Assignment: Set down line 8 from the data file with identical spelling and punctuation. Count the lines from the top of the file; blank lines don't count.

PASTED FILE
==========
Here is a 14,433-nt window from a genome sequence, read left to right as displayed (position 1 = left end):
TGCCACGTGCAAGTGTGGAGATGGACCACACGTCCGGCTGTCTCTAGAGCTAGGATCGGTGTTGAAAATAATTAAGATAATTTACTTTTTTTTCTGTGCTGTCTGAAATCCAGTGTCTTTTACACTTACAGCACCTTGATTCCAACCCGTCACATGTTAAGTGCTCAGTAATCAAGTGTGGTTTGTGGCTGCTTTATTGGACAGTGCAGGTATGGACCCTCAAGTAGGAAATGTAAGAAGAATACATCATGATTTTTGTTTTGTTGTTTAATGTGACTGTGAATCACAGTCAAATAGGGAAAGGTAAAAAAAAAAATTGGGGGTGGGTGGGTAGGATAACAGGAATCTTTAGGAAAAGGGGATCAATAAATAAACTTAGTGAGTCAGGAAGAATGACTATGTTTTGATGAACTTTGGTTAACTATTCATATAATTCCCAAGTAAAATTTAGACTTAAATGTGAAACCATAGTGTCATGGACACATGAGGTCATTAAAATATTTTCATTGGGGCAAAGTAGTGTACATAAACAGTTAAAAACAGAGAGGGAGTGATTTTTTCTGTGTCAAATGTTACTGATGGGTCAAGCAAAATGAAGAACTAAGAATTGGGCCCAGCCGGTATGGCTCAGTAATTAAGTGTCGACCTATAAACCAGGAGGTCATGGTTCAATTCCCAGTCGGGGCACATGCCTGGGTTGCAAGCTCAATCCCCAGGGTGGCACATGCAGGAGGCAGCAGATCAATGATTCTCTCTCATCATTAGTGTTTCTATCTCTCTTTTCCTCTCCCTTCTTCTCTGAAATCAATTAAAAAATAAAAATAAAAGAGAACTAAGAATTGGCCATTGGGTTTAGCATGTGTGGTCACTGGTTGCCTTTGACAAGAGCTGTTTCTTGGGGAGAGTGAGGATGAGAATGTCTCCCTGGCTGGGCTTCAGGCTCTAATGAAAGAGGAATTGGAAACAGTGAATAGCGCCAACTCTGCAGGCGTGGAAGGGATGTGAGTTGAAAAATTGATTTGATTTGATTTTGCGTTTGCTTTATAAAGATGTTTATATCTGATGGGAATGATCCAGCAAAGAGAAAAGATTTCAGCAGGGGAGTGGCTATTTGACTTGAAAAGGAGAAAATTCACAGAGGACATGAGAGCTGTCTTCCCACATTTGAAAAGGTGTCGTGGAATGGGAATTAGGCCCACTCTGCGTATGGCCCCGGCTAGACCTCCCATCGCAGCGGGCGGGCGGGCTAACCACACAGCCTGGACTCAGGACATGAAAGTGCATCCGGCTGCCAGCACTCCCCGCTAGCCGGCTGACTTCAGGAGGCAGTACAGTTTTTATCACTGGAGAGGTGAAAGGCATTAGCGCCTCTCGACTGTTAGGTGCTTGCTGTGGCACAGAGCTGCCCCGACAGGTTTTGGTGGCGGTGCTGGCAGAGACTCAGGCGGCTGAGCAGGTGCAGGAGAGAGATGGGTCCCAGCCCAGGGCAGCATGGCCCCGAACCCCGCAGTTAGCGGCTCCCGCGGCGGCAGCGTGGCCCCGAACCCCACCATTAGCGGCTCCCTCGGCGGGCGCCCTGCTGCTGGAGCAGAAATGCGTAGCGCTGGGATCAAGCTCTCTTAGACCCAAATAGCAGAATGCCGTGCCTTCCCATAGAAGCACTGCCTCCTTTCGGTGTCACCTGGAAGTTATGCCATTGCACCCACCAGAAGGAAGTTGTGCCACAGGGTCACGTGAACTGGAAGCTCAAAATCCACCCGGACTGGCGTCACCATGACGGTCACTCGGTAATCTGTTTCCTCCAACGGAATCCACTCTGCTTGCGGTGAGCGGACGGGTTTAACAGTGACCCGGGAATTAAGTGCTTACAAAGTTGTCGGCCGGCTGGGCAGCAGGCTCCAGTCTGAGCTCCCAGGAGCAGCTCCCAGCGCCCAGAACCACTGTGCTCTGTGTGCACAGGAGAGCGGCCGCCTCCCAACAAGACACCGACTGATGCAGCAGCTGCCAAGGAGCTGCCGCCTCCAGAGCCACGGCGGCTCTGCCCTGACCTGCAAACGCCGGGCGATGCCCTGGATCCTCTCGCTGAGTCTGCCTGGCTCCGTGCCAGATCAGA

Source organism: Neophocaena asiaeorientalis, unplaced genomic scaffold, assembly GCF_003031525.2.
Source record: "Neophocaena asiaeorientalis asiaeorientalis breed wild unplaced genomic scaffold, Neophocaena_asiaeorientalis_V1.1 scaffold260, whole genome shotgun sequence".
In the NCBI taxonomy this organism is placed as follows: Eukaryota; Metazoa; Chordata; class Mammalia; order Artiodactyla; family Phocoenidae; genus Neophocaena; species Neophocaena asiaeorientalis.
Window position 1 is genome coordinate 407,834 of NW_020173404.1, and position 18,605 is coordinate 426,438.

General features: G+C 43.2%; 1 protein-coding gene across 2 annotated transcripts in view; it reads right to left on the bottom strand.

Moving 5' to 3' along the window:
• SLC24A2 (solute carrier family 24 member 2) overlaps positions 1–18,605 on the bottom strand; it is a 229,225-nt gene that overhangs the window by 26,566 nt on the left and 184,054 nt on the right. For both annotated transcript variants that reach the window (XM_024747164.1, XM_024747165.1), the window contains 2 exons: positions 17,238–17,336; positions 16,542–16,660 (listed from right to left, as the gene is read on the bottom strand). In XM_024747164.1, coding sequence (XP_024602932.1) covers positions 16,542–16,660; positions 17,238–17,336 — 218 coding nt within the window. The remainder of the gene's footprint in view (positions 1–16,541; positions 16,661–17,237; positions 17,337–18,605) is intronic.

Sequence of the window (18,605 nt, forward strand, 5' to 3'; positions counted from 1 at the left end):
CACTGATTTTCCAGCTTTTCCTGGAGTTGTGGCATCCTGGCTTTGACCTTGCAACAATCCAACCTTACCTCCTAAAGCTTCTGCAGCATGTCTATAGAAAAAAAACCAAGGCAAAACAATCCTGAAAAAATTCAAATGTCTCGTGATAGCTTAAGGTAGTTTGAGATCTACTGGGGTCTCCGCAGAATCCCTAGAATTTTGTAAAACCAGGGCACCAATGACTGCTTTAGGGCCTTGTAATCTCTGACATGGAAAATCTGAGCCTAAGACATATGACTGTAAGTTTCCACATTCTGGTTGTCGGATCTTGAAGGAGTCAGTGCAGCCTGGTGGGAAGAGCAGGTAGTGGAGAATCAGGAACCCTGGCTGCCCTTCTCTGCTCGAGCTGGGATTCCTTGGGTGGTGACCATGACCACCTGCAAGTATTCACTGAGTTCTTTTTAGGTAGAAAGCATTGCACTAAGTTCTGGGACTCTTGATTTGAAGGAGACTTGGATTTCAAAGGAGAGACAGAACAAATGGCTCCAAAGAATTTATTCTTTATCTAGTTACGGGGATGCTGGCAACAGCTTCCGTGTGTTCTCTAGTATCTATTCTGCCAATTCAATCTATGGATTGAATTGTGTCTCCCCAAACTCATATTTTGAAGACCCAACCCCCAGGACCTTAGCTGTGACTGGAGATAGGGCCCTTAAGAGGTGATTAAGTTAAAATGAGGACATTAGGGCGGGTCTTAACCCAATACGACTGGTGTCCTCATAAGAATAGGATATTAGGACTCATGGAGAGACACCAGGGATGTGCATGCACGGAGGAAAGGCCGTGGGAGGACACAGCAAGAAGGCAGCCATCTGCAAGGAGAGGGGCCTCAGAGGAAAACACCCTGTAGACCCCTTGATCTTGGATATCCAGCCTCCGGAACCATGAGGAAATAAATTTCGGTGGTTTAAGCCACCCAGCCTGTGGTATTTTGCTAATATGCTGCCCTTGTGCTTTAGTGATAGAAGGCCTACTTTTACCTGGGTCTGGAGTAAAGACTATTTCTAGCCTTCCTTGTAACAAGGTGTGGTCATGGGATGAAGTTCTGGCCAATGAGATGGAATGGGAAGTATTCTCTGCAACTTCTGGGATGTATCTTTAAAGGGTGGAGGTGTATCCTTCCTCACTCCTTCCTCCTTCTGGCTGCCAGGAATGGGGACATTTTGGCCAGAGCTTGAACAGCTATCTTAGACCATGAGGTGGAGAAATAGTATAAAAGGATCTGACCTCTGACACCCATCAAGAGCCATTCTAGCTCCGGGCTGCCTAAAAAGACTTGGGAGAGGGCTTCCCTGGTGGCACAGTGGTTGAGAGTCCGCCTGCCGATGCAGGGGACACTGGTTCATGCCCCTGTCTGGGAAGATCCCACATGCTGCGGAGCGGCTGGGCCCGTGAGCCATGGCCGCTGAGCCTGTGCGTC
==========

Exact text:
Moving 5' to 3' along the window: